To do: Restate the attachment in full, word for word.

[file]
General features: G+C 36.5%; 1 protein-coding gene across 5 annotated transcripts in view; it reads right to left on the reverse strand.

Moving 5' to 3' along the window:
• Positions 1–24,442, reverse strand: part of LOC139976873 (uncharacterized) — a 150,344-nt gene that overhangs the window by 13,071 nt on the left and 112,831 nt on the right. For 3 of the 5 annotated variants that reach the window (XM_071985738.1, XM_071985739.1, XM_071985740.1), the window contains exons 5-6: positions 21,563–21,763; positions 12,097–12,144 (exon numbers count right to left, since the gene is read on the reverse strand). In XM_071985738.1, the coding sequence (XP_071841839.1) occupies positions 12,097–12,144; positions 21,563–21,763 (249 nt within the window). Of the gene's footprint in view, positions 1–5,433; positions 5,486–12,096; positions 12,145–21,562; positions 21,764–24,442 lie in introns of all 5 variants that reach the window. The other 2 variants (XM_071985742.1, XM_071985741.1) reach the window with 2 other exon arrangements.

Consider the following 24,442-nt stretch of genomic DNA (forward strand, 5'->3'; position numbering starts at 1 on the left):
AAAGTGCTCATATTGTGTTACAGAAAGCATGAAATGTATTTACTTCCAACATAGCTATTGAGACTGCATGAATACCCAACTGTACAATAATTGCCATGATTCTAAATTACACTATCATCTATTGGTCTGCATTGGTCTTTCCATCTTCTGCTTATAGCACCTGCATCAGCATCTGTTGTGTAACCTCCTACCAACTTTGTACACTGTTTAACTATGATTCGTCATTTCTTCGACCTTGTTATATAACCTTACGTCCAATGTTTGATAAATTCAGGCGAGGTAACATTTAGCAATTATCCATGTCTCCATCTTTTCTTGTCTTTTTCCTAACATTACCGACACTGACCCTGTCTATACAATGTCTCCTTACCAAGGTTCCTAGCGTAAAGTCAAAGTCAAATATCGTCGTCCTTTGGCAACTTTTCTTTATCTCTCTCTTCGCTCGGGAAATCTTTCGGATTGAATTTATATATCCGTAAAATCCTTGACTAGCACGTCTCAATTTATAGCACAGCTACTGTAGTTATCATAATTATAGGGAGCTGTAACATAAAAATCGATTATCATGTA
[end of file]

General features: G+C 36.5%; 1 protein-coding gene across 5 annotated transcripts in view; it reads right to left on the reverse strand.

Moving 5' to 3' along the window:
• Positions 1–24,442, reverse strand: part of LOC139976873 (uncharacterized) — a 150,344-nt gene that overhangs the window by 13,071 nt on the left and 112,831 nt on the right. For 3 of the 5 annotated variants that reach the window (XM_071985738.1, XM_071985739.1, XM_071985740.1), the window contains exons 5-6: positions 21,563–21,763; positions 12,097–12,144 (exon numbers count right to left, since the gene is read on the reverse strand). In XM_071985738.1, the coding sequence (XP_071841839.1) occupies positions 12,097–12,144; positions 21,563–21,763 (249 nt within the window). Of the gene's footprint in view, positions 1–5,433; positions 5,486–12,096; positions 12,145–21,562; positions 21,764–24,442 lie in introns of all 5 variants that reach the window. The other 2 variants (XM_071985742.1, XM_071985741.1) reach the window with 2 other exon arrangements.

Consider the following 24,442-nt stretch of genomic DNA (forward strand, 5'->3'; position numbering starts at 1 on the left):
AAAGTGCTCATATTGTGTTACAGAAAGCATGAAATGTATTTACTTCCAACATAGCTATTGAGACTGCATGAATACCCAACTGTACAATAATTGCCATGATTCTAAATTACACTATCATCTATTGGTCTGCATTGGTCTTTCCATCTTCTGCTTATAGCACCTGCATCAGCATCTGTTGTGTAACCTCCTACCAACTTTGTACACTGTTTAACTATGATTCGTCATTTCTTCGACCTTGTTATATAACCTTACGTCCAATGTTTGATAAATTCAGGCGAGGTAACATTTAGCAATTATCCATGTCTCCATCTTTTCTTGTCTTTTTCCTAACATTACCGACACTGACCCTGTCTATACAATGTCTCCTTACCAAGGTTCCTAGCGTAAAGTCAAAGTCAAATATCGTCGTCCTTTGGCAACTTTTCTTTATCTCTCTCTTCGCTCGGGAAATCTTTCGGATTGAATTTATATATCCGTAAAATCCTTGACTAGCACGTCTCAATTTATAGCACAGCTACTGTAGTTATCATAATTATAGGGAGCTGTAACATAAAAATCGATTATCATGTA